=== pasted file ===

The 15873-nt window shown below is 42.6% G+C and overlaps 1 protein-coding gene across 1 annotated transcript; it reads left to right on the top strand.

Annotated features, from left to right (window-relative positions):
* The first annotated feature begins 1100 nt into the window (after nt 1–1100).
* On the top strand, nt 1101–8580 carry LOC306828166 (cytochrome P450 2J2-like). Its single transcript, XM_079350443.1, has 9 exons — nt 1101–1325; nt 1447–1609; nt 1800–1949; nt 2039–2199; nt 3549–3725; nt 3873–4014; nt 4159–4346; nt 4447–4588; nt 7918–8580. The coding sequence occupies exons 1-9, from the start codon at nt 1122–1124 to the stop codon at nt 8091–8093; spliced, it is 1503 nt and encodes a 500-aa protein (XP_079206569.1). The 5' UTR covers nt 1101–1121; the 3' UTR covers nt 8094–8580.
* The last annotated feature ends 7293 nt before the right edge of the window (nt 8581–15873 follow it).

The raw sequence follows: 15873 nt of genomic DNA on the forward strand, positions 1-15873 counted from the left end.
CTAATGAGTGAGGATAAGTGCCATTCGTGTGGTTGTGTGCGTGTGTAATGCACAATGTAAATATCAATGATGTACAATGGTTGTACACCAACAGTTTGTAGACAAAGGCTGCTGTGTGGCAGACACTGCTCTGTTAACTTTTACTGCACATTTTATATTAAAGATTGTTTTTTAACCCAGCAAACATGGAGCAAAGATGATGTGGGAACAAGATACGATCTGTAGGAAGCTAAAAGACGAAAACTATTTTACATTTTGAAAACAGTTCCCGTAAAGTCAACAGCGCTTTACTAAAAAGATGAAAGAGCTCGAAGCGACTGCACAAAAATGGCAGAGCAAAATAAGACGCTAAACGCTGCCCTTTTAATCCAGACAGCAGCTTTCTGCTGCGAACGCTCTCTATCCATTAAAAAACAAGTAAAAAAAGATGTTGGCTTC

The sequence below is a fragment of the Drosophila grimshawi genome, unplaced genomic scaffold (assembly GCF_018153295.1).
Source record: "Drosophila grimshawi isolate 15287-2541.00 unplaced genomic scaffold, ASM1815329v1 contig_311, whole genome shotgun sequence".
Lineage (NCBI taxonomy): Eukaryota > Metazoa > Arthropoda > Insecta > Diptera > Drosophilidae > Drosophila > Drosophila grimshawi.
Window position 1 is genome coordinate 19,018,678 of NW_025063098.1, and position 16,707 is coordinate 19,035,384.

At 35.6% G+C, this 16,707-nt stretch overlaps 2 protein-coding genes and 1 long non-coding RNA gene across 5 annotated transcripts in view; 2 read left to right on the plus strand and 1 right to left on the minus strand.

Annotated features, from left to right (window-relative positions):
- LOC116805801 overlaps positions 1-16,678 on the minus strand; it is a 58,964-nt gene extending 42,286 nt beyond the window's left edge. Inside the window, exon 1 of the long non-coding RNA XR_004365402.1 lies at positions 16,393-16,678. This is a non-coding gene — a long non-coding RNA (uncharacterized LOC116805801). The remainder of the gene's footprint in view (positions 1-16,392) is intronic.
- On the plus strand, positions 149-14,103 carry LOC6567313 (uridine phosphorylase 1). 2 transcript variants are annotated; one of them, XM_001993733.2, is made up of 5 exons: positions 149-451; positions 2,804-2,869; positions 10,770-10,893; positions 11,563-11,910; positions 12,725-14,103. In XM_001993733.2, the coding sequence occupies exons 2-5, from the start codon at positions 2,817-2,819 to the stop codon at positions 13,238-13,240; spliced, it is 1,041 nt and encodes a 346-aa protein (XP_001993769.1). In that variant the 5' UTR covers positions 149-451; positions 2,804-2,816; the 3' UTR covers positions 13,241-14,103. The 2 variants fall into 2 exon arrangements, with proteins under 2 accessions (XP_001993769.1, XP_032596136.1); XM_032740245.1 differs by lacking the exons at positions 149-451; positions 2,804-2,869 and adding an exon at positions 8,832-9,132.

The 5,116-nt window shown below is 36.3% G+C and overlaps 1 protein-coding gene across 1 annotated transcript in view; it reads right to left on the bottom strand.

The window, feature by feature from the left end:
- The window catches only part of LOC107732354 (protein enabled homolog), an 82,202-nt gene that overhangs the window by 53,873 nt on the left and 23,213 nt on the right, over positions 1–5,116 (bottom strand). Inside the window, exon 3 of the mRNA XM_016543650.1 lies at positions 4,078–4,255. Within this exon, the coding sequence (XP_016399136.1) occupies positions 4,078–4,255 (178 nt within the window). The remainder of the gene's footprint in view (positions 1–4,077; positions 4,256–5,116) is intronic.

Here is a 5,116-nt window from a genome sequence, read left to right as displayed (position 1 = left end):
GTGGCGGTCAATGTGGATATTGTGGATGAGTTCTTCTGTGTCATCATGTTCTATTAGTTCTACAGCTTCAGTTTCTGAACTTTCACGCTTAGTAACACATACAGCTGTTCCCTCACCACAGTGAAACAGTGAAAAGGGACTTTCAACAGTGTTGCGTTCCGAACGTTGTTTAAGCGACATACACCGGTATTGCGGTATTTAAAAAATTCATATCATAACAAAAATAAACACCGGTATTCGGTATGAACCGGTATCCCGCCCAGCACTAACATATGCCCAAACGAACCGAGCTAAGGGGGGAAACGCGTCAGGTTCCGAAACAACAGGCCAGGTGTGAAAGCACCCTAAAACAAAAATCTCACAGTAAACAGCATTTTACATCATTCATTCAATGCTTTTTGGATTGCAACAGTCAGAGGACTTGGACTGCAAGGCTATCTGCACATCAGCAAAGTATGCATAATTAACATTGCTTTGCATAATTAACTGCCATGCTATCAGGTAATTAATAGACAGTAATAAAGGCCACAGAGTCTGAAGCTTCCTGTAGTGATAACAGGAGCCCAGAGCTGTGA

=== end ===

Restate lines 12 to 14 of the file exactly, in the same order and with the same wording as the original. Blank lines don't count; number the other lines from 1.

At 35.6% G+C, this 16,707-nt stretch overlaps 2 protein-coding genes and 1 long non-coding RNA gene across 5 annotated transcripts in view; 2 read left to right on the plus strand and 1 right to left on the minus strand.

Annotated features, from left to right (window-relative positions):
- LOC116805801 overlaps positions 1-16,678 on the minus strand; it is a 58,964-nt gene extending 42,286 nt beyond the window's left edge. Inside the window, exon 1 of the long non-coding RNA XR_004365402.1 lies at positions 16,393-16,678. This is a non-coding gene — a long non-coding RNA (uncharacterized LOC116805801). The remainder of the gene's footprint in view (positions 1-16,392) is intronic.